The most important of these courts created by Ottawa is the Supreme Court of
Canada (created in 1875), which is Canada’s highest appeal court.
An important point is that even though Canada is a federal state, the court structure is
As already noted, the two levels of government co-operate to manage the superior
The court of appeal judges in every province are appointed by Ottawa, not the
Ottawa writes the criminal law, but it’s the provincial governments which enforce
the criminal law and prosecute federal crimes.
Provincial courts hear cases involving federal laws as well as provincial laws.
The Supreme Court of Canada hears appeals arising under federal, provincial and
territorial laws. Its decisions are binding on all governments and courts in Canada.
So it is a truly national court, not just a federal court.
Since the 1970s, a large majority of Supreme Court justices have been appointed
from a provincial court of appeal or the Federal Court.
In other words they were already serving as a judge, and the appointment to the
Supreme Court is a promotion for them.
This statistic demonstrates that all governments value experience when
appointing justices to our top court.
The first exception: provincial governments are authorized to impose a
“reasonable” residency requirement before a person can access social services.
The second exception: provinces with high unemployment rates are allowed to
introduce job-creation programs favouring their own provincial residents over
Police officers know that if they search your home without a warrant, or interrogate
you without giving you a chance to call a lawyer, any evidence or a confession they
obtain might be thrown out by the judge as inadmissible.
Equality rights. Every individual is equal under the law and has the right to the equal
protection of the law without discrimination based on race, national or ethnic origin,
colour, religion, sex, age, or mental or physical disability Section 33, the “Over-Ride” Clause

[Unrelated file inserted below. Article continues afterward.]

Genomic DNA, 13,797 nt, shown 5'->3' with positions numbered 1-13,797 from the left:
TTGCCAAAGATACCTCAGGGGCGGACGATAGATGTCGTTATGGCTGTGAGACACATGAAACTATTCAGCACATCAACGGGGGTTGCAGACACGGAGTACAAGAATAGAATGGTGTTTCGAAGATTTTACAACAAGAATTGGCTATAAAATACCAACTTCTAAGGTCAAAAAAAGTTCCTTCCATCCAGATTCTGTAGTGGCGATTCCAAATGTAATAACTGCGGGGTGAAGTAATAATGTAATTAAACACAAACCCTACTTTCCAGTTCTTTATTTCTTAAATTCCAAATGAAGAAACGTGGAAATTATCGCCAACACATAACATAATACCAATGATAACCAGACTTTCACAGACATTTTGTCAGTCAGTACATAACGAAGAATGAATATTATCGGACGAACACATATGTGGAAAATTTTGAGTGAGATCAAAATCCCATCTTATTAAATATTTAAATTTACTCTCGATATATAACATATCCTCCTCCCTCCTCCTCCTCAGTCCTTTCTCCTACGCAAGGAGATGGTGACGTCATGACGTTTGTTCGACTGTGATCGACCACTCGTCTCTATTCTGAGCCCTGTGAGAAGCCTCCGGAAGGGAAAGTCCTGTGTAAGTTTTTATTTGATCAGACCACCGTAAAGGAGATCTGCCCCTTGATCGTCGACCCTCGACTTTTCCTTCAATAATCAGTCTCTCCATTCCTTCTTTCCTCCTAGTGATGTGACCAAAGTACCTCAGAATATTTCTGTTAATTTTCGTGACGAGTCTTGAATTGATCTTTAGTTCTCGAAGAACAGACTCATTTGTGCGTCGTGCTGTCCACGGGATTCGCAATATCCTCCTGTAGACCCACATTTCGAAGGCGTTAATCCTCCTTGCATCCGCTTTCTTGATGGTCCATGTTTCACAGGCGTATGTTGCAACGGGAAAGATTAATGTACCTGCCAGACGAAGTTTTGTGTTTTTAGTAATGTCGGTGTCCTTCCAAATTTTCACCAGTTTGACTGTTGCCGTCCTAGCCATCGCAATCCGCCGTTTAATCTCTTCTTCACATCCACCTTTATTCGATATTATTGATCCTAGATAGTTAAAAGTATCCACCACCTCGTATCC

This section allows the federal and provincial governments to pass laws expressly
over-riding or negating Charter rights, if they believe this is in the public interest.
But they can do so only under the following conditions:
First, the over-ride does not apply to the entire Charter.
Second, governments that wish to invoke s. 33 to protect their programs from a
Charter challenge cannot simply do this by executive order.
And third, such a law over-riding Charter rights can only be in effect for five
In 1986, the provincial Conservative government in Saskatchewan legislature
introduced back-to-work legislation to end a strike by public service employees.
The ultimate check on governments considering whether to use s. 33 is public
Bill 101, the language law introduced by the separatist PQ government after it
was elected in 1976, declared that only French could be used on all outdoor signs,
posters and commercial advertising.
When the Liberal government in Quebec used s. 33 to protect Bill 101, and a
Conservative government in Saskatchewan used s. 33 to protect an anti-union law,
they knew these moves would be popular with their voters.
Impact of the Charter
A major area of Charter activity is criminal law, where the Court is rebalancing the
rights of accused against the power of the police
The Charter can be used to protect or empower minorities and vulnerable segments of
Canadian society including women, refugees, Jews, gays/lesbians, and drug addicts
Charter decisions can force elected governments to reallocate government spending
The Charter enables the courts to intervene in controversial morality issues, where
there is no “right” answer, such as religious observance, abortion, pornography,
marriage, suicide, minority lifestyles, and the balance between national security v
The Charter enables the courts to intervene in the management of the economy, such
as whether businesses can open on Sunday, the ability